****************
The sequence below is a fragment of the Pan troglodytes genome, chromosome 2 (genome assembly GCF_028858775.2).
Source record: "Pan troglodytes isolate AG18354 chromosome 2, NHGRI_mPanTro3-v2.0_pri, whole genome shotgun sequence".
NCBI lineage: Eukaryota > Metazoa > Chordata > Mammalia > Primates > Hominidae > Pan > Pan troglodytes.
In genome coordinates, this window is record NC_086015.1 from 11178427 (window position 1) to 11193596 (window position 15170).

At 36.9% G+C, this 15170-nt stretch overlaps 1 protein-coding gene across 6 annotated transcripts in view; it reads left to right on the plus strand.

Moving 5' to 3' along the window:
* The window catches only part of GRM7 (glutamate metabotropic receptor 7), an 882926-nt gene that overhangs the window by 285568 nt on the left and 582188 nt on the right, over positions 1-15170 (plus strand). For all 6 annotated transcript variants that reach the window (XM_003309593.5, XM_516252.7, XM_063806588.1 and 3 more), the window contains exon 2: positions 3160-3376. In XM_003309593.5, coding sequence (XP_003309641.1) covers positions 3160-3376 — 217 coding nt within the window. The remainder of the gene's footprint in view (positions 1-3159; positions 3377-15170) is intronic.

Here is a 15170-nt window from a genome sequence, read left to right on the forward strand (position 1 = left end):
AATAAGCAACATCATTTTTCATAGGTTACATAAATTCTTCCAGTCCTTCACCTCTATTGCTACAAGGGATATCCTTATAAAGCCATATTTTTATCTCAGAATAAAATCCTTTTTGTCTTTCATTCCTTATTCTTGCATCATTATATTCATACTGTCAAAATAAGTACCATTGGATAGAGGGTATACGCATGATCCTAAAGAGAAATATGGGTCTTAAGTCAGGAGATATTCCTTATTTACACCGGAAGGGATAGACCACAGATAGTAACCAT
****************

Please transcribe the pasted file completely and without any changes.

The sequence below is a fragment of the Pan troglodytes genome, chromosome 2 (genome assembly GCF_028858775.2).
Source record: "Pan troglodytes isolate AG18354 chromosome 2, NHGRI_mPanTro3-v2.0_pri, whole genome shotgun sequence".
NCBI lineage: Eukaryota > Metazoa > Chordata > Mammalia > Primates > Hominidae > Pan > Pan troglodytes.
In genome coordinates, this window is record NC_086015.1 from 11178427 (window position 1) to 11193596 (window position 15170).

At 36.9% G+C, this 15170-nt stretch overlaps 1 protein-coding gene across 6 annotated transcripts in view; it reads left to right on the plus strand.

Moving 5' to 3' along the window:
* The window catches only part of GRM7 (glutamate metabotropic receptor 7), an 882926-nt gene that overhangs the window by 285568 nt on the left and 582188 nt on the right, over positions 1-15170 (plus strand). For all 6 annotated transcript variants that reach the window (XM_003309593.5, XM_516252.7, XM_063806588.1 and 3 more), the window contains exon 2: positions 3160-3376. In XM_003309593.5, coding sequence (XP_003309641.1) covers positions 3160-3376 — 217 coding nt within the window. The remainder of the gene's footprint in view (positions 1-3159; positions 3377-15170) is intronic.

Here is a 15170-nt window from a genome sequence, read left to right on the forward strand (position 1 = left end):
AATAAGCAACATCATTTTTCATAGGTTACATAAATTCTTCCAGTCCTTCACCTCTATTGCTACAAGGGATATCCTTATAAAGCCATATTTTTATCTCAGAATAAAATCCTTTTTGTCTTTCATTCCTTATTCTTGCATCATTATATTCATACTGTCAAAATAAGTACCATTGGATAGAGGGTATACGCATGATCCTAAAGAGAAATATGGGTCTTAAGTCAGGAGATATTCCTTATTTACACCGGAAGGGATAGACCACAGATAGTAACCAT